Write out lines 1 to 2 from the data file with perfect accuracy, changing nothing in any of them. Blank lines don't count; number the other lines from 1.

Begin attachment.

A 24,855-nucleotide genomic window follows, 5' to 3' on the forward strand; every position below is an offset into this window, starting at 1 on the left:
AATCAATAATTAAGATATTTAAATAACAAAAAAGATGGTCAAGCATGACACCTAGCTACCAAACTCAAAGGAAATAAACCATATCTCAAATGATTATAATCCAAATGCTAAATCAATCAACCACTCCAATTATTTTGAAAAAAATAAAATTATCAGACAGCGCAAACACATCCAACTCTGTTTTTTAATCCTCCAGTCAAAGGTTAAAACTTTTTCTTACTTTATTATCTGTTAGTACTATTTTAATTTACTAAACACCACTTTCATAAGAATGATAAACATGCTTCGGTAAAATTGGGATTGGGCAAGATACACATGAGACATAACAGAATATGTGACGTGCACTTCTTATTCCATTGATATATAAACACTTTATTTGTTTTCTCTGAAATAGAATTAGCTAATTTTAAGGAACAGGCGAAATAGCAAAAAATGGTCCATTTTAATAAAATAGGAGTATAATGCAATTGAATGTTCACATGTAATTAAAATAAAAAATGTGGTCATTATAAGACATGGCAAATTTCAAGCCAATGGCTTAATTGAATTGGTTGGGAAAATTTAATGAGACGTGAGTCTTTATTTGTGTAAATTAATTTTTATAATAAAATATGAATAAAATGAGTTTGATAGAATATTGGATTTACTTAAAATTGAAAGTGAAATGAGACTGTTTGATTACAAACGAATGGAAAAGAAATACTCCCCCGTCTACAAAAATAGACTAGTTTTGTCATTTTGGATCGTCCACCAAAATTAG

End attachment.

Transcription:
A 24,855-nucleotide genomic window follows, 5' to 3' on the forward strand; every position below is an offset into this window, starting at 1 on the left:
AATCAATAATTAAGATATTTAAATAACAAAAAAGATGGTCAAGCATGACACCTAGCTACCAAACTCAAAGGAAATAAACCATATCTCAAATGATTATAATCCAAATGCTAAATCAATCAACCACTCCAATTATTTTGAAAAAAATAAAATTATCAGACAGCGCAAACACATCCAACTCTGTTTTTTAATCCTCCAGTCAAAGGTTAAAACTTTTTCTTACTTTATTATCTGTTAGTACTATTTTAATTTACTAAACACCACTTTCATAAGAATGATAAACATGCTTCGGTAAAATTGGGATTGGGCAAGATACACATGAGACATAACAGAATATGTGACGTGCACTTCTTATTCCATTGATATATAAACACTTTATTTGTTTTCTCTGAAATAGAATTAGCTAATTTTAAGGAACAGGCGAAATAGCAAAAAATGGTCCATTTTAATAAAATAGGAGTATAATGCAATTGAATGTTCACATGTAATTAAAATAAAAAATGTGGTCATTATAAGACATGGCAAATTTCAAGCCAATGGCTTAATTGAATTGGTTGGGAAAATTTAATGAGACGTGAGTCTTTATTTGTGTAAATTAATTTTTATAATAAAATATGAATAAAATGAGTTTGATAGAATATTGGATTTACTTAAAATTGAAAGTGAAATGAGACTGTTTGATTACAAACGAATGGAAAAGAAATACTCCCCCGTCTACAAAAATAGACTAGTTTTGTCATTTTGGATCGTCCACCAAAATTAG